Finance Ministers have an uncanny way of figuring out what makes the fish bite and neutralizes the sceptics. Nicely rounded words in the budget speech – like phonetic “quick wins” – come in handy to send the roosters crowing a new Dawn.
FM Sitharaman’s salad dressing for FY2021-22 was to present the possibility of, what economist Sajjid Z. Chinoy, a member of the Prime Minister’s Economic Advisory Council, was moved to describe somewhat floridly, as a paradigm shift in public policy (Indian Express February 7). The three prongs of change being first, asset swaps to finance infrastructure, second, a new PPP model with the public sector building infrastructure and then “monetizing” assets to finance a virtuous cycle and finally transparency in the budget data.
To be fair to the FM, she either never heard the music in her own budget or was honest enough to know that the music was ephemeral. She structured her budget around the six pillars of Health, Physical and financial capital, Inclusive development, Human capital, innovation and Minimum Government and Maximum Governance.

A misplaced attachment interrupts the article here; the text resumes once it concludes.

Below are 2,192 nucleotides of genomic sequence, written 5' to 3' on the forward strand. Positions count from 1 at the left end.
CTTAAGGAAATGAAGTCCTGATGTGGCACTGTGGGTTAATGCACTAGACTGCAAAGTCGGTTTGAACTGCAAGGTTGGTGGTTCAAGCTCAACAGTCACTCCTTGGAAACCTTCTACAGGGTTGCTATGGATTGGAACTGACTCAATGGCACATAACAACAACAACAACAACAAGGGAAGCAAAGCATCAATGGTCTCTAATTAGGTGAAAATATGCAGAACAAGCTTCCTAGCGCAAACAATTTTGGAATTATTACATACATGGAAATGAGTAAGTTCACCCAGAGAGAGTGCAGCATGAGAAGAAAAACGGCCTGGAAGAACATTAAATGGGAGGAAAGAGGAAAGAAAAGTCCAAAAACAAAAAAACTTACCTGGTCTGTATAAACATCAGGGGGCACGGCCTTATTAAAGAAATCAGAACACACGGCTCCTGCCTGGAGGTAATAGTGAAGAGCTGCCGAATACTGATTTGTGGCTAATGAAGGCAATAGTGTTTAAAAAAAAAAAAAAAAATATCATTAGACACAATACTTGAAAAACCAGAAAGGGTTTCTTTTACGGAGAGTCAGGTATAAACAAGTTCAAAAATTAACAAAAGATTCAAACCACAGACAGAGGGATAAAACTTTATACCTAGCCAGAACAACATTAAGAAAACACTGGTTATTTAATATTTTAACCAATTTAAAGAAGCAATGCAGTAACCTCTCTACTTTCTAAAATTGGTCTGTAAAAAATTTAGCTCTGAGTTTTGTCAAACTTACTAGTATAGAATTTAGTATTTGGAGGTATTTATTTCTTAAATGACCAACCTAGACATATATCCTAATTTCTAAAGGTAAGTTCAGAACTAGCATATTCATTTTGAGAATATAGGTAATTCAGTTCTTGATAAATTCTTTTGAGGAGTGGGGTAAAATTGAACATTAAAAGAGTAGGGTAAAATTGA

That India under funds infrastructure is well known. We also seriously under fund education and health. The BJP is committed to infra-spend as demonstrated earlier by the NDA and thereafter again under the present government. Health and well-being are new and welcome priorities for the party. Defence spend is a traditional priority, which was shortchanged in the FY 2021-2 budget with a paltry 7% increase over the current year BE.